Overcoming Resistance to Anti-EGFR Therapy in Colorectal Cancer
American Society of Clinical Oncology Educational Book
OVERVIEW Our understanding of the genetic and nongenetic molecular alterations associated with anti-epidermal growth factor receptor (EGFR) therapy resistance in colorectal cancer (CRC) has markedly expanded in recent years. Mutations in RAS genes (KRAS/NRAS exons 2, 3, or 4) predict a lack of clinical benefit when anti-EGFR monoclonal antibodies (mAbs) are added to chemotherapy. Genetic events in additional nodes of the mitogen-activated protein kinase (MAPK)-phosphoinositide 3-kinase (PI3K)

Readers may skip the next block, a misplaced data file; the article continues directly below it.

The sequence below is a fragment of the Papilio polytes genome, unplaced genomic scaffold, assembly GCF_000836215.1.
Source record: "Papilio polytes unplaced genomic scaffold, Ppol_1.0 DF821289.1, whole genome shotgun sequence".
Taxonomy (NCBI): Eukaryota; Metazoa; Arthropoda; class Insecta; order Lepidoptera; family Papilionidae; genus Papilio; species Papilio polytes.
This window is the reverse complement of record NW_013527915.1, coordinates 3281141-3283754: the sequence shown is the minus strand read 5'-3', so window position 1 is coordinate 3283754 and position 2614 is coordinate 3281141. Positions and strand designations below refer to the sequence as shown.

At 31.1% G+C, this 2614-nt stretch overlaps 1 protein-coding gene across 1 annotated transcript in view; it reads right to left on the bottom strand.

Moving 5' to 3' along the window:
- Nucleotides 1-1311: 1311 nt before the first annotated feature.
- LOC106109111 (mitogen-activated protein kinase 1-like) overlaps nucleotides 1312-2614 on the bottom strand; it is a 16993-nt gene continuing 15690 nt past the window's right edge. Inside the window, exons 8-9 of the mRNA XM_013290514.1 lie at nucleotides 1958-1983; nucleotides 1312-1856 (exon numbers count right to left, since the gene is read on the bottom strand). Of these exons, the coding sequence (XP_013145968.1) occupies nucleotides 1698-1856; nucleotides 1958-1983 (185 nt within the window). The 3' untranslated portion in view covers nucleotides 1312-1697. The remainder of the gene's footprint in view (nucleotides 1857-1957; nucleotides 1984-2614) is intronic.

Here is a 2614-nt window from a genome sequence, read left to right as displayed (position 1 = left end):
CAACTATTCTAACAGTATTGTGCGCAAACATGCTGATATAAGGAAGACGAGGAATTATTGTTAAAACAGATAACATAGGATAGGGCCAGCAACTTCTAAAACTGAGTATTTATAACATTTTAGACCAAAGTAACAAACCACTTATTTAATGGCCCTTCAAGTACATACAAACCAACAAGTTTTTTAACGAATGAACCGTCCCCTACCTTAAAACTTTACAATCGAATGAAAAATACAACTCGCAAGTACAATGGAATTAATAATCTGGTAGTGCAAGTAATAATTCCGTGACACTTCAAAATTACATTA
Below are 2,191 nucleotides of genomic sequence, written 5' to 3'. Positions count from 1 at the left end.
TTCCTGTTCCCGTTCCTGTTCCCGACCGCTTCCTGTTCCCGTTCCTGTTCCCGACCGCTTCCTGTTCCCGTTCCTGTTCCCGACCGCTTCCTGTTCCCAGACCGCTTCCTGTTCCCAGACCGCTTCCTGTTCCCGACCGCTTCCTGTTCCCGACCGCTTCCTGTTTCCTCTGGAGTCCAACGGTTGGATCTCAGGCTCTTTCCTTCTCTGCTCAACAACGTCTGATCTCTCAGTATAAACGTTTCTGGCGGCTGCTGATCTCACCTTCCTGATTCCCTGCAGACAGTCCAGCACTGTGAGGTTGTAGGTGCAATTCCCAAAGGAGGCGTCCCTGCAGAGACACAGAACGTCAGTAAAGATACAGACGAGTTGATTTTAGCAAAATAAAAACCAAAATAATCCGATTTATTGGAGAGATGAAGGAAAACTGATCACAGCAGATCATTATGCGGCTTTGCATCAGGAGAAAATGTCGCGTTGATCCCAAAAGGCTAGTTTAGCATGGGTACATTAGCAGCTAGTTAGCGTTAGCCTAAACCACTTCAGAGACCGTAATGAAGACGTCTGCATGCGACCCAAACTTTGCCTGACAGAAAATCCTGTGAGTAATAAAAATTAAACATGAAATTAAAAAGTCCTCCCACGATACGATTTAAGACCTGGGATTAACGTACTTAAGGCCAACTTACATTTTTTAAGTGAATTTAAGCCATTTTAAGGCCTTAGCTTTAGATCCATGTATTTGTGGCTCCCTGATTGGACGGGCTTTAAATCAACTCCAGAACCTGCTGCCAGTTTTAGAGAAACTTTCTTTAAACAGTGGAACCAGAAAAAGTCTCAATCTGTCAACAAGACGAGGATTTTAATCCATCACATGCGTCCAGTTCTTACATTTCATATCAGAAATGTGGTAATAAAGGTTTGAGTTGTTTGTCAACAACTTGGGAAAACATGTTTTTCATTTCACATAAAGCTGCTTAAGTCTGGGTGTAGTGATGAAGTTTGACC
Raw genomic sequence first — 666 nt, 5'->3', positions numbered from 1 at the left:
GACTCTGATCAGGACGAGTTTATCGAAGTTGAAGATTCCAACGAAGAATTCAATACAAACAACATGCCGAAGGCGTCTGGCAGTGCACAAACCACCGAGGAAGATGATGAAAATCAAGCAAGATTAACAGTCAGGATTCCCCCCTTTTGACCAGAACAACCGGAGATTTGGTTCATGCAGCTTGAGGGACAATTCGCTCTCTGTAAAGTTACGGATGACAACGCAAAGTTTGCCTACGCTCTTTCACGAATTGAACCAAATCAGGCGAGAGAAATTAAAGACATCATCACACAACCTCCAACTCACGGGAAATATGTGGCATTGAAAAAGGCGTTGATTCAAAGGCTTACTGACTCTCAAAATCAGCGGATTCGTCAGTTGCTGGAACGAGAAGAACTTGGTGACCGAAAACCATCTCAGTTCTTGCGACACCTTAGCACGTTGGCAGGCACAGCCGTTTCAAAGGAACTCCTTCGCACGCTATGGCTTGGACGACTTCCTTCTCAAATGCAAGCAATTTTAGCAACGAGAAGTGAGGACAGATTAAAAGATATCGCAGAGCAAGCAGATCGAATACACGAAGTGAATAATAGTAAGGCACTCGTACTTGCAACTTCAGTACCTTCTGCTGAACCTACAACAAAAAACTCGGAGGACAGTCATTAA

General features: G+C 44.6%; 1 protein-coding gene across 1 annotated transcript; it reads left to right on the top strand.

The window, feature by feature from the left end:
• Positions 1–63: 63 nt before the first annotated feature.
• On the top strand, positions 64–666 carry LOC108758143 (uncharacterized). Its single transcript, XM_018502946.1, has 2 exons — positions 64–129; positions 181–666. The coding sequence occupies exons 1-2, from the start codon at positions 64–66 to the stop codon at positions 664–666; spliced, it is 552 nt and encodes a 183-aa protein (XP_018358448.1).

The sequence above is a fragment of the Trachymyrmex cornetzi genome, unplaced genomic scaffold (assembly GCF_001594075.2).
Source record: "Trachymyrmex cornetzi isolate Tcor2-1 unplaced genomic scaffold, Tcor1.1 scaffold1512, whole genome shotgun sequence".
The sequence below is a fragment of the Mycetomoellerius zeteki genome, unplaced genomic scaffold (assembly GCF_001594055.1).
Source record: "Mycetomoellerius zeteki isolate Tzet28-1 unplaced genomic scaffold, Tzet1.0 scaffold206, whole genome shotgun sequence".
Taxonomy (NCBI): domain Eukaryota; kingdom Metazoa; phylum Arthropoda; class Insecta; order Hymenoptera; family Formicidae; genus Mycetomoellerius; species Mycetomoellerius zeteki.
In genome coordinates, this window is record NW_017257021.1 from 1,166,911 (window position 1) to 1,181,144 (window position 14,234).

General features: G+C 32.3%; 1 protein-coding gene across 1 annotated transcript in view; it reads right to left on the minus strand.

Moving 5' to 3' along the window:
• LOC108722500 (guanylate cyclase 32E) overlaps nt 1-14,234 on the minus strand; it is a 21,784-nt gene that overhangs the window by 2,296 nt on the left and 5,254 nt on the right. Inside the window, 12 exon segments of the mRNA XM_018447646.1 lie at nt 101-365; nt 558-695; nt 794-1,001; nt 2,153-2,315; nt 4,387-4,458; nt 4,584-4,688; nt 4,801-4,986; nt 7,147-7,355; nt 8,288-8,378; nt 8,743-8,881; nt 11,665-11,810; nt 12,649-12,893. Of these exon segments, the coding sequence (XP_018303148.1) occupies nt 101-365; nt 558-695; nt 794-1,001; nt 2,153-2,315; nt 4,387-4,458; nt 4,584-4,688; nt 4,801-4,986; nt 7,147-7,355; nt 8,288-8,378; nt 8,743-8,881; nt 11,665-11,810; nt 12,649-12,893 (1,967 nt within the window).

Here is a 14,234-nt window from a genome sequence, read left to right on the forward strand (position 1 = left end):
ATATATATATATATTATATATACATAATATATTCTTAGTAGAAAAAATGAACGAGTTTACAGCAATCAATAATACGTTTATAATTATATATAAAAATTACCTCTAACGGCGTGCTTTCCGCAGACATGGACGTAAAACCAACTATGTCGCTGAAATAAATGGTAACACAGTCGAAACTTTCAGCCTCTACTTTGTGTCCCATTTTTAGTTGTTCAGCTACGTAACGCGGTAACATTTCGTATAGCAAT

... thways that bypass EGFR signaling, such as BRAF or PIK3CA mutations or KRAS, ERBB2, or MET amplifications, also may confer resistance to cetuximab or panitumumab. Polymorphisms that block antibody binding as a result of EGFR extracellular domain mutations have been reported. Nongenetic mechanisms, including compensatory activation of receptor tyrosine kinases HER3 and MET, together with high expression of the ligands amphiregulin, transforming growth factor alpha heregulin, and hepatocyte growth factor in the tumor microenvironment also are thought to be involved in resistance. In one-third of the samples, more than one genetic event can be found, and nongenetic events most likely coexist with gene alterations. Furthermore, activation of a gene expression signature of epithelial-mesenchymal transition has been associated with reduced cellular dependence on EGFR signaling. Collectively, this body of work provides convincing evidence that the molecular heterogeneity of CRC plays an important role in the context of resistance to anti-EGFR therapy. Herein, we discuss how this knowledge has been translated into drug development strategies to overcome primary and acquired anti-EGFR resistance, with rational combinations of targeted agents in genomically selected populations, second-generation EGFR inhibitors, and other agents expected to boost the immune response at the tumor site.